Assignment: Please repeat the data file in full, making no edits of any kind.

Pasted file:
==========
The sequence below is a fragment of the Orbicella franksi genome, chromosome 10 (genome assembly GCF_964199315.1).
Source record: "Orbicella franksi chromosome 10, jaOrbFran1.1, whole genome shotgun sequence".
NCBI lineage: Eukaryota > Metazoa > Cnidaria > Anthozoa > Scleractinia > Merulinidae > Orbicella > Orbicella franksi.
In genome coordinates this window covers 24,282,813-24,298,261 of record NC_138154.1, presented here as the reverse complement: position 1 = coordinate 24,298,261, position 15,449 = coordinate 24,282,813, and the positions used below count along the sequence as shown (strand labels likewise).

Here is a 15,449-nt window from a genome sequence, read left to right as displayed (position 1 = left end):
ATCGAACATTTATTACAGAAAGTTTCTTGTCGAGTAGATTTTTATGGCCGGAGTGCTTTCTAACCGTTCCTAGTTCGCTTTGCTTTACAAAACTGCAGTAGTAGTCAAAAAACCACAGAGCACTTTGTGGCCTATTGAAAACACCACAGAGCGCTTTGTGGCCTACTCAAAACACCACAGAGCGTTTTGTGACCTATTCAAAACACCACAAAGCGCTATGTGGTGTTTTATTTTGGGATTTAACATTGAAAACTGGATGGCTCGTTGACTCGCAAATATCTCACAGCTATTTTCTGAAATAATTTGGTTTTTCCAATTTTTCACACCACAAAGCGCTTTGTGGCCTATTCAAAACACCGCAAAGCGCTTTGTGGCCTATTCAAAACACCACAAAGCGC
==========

The sequence below is a fragment of the Orbicella franksi genome, chromosome 10 (genome assembly GCF_964199315.1).
Source record: "Orbicella franksi chromosome 10, jaOrbFran1.1, whole genome shotgun sequence".
NCBI lineage: Eukaryota > Metazoa > Cnidaria > Anthozoa > Scleractinia > Merulinidae > Orbicella > Orbicella franksi.
In genome coordinates this window covers 24,282,813-24,298,261 of record NC_138154.1, presented here as the reverse complement: position 1 = coordinate 24,298,261, position 15,449 = coordinate 24,282,813, and the positions used below count along the sequence as shown (strand labels likewise).

Here is a 15,449-nt window from a genome sequence, read left to right as displayed (position 1 = left end):
ATCGAACATTTATTACAGAAAGTTTCTTGTCGAGTAGATTTTTATGGCCGGAGTGCTTTCTAACCGTTCCTAGTTCGCTTTGCTTTACAAAACTGCAGTAGTAGTCAAAAAACCACAGAGCACTTTGTGGCCTATTGAAAACACCACAGAGCGCTTTGTGGCCTACTCAAAACACCACAGAGCGTTTTGTGACCTATTCAAAACACCACAAAGCGCTATGTGGTGTTTTATTTTGGGATTTAACATTGAAAACTGGATGGCTCGTTGACTCGCAAATATCTCACAGCTATTTTCTGAAATAATTTGGTTTTTCCAATTTTTCACACCACAAAGCGCTTTGTGGCCTATTCAAAACACCGCAAAGCGCTTTGTGGCCTATTCAAAACACCACAAAGCGC